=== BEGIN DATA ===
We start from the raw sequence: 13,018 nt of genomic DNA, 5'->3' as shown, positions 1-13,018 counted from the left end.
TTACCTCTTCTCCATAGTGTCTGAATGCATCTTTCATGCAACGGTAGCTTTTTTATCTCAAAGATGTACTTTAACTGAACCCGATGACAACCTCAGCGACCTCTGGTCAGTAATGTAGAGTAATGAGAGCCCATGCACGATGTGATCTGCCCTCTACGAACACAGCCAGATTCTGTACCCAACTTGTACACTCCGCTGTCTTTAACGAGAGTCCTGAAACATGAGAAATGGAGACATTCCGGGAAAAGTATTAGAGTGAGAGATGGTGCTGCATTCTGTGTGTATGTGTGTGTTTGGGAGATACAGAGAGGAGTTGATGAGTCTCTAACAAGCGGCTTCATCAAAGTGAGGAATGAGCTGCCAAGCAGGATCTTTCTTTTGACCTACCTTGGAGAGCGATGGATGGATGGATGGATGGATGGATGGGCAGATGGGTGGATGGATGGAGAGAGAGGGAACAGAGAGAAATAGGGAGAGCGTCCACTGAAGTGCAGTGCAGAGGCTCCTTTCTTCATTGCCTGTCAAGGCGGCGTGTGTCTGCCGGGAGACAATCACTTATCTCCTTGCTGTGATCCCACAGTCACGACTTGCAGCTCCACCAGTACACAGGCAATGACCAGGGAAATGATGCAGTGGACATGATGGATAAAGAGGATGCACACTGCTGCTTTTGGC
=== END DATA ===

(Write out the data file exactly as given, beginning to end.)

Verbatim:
We start from the raw sequence: 13,018 nt of genomic DNA, 5'->3' as shown, positions 1-13,018 counted from the left end.
TTACCTCTTCTCCATAGTGTCTGAATGCATCTTTCATGCAACGGTAGCTTTTTTATCTCAAAGATGTACTTTAACTGAACCCGATGACAACCTCAGCGACCTCTGGTCAGTAATGTAGAGTAATGAGAGCCCATGCACGATGTGATCTGCCCTCTACGAACACAGCCAGATTCTGTACCCAACTTGTACACTCCGCTGTCTTTAACGAGAGTCCTGAAACATGAGAAATGGAGACATTCCGGGAAAAGTATTAGAGTGAGAGATGGTGCTGCATTCTGTGTGTATGTGTGTGTTTGGGAGATACAGAGAGGAGTTGATGAGTCTCTAACAAGCGGCTTCATCAAAGTGAGGAATGAGCTGCCAAGCAGGATCTTTCTTTTGACCTACCTTGGAGAGCGATGGATGGATGGATGGATGGATGGATGGGCAGATGGGTGGATGGATGGAGAGAGAGGGAACAGAGAGAAATAGGGAGAGCGTCCACTGAAGTGCAGTGCAGAGGCTCCTTTCTTCATTGCCTGTCAAGGCGGCGTGTGTCTGCCGGGAGACAATCACTTATCTCCTTGCTGTGATCCCACAGTCACGACTTGCAGCTCCACCAGTACACAGGCAATGACCAGGGAAATGATGCAGTGGACATGATGGATAAAGAGGATGCACACTGCTGCTTTTGGC